On 21 February 1968, Wally Herbert and his team of three companions and forty huskies set out from Point Barrow, Alaska, embarking on a journey that no one had ever attempted. Sixteen hard months later they finally set foot once more on solid land in Spitsbergen, having attained the North Pole and crossed the frozen Arctic Ocean for the first time. Travelling and living on ice that was in continual motion, sometimes buckling and breaking beneath them, they had endured extreme cold and months of winter darkness, and faced frequent encounters with polar bears. It stands today as one of the greatest expeditions of all time.
The book is illustrated with unpublished photographs and other personal materials from the Wally Herbert archive, as well as rare items from public and private collections. An impressive team of experts – polar travellers, explorers and scientists – contribute their reflections on the Arctic wilderness and their appreciation of this remarkable feat of heroism, epic endeavour and scientific enterprise.
Wally Herbert wrote that trying to fix the position of The Geographic North Pole was as difficult as stepping on the shadow of a bird flying overhead. Now the Arctic Ocean as a whole is the subject of headlines worldwide because of global warming, the shrinking ice cap, the opening up of new northerly trade routes and competition for potentially vast untapped mineral resources. Across the Arctic Ocean is thus a timely account of the last great frontier in a rapidly changing world, and will appeal to all those interested in exploration, polar science, the great outdoors, and the spirit of adventure.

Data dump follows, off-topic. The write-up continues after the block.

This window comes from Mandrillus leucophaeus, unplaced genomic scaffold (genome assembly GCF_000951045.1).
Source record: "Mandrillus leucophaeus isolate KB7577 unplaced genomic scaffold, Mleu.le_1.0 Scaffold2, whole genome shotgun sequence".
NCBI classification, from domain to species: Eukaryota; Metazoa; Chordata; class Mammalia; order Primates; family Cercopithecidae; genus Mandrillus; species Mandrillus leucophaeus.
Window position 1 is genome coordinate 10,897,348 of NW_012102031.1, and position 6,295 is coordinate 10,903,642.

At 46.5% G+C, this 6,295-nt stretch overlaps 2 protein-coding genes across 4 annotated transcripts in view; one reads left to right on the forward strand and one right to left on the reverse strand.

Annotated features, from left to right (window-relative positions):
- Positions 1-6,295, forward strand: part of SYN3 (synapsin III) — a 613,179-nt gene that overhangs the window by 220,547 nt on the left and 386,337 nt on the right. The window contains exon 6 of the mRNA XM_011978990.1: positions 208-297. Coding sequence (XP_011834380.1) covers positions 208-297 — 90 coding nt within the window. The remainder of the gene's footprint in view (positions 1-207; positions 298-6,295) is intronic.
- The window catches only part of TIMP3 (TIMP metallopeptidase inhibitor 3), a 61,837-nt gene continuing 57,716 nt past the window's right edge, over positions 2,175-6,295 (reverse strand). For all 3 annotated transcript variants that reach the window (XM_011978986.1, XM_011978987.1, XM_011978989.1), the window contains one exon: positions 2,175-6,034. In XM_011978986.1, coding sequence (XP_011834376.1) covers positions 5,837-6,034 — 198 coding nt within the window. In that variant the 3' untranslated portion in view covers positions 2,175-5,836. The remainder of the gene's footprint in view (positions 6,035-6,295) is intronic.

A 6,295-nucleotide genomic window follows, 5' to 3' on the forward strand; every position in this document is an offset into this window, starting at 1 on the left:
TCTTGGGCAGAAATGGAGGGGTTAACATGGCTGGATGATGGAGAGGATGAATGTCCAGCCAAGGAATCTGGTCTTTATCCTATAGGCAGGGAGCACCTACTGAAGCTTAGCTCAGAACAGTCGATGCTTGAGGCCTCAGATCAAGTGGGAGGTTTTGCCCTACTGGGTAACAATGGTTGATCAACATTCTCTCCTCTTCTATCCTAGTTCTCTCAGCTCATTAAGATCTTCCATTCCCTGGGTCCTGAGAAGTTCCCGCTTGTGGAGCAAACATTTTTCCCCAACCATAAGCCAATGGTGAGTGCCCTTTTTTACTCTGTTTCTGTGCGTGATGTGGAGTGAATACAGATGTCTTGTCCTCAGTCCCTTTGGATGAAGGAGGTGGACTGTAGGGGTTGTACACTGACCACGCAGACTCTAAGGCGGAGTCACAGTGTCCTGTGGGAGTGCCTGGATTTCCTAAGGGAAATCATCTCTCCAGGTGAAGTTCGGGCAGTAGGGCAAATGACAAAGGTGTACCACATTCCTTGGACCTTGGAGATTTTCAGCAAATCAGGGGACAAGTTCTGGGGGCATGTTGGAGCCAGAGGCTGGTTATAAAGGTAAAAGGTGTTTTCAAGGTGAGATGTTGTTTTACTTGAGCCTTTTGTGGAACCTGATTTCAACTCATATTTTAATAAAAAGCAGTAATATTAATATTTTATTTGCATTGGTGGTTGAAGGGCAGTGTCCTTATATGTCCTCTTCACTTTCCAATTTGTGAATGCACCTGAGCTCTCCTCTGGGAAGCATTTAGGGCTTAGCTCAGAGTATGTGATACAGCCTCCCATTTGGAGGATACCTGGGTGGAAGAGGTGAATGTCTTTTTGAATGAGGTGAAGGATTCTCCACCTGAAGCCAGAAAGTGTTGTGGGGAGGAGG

'What compels a man to risk everything on a dream? Why would anyone put themselves through hell and back all for the sake of walking across a frozen ocean? In these pages you’ll discover why and how something as formidable as this challenge was achieved for the very first time. Sir Wally Herbert was the man who did it and rightly earned his place in history. It’s an elemental story of men chasing their ambitions over the polar horizon and travelling into the unknown. These were true explorers.' – Sir Ranulph Fiennes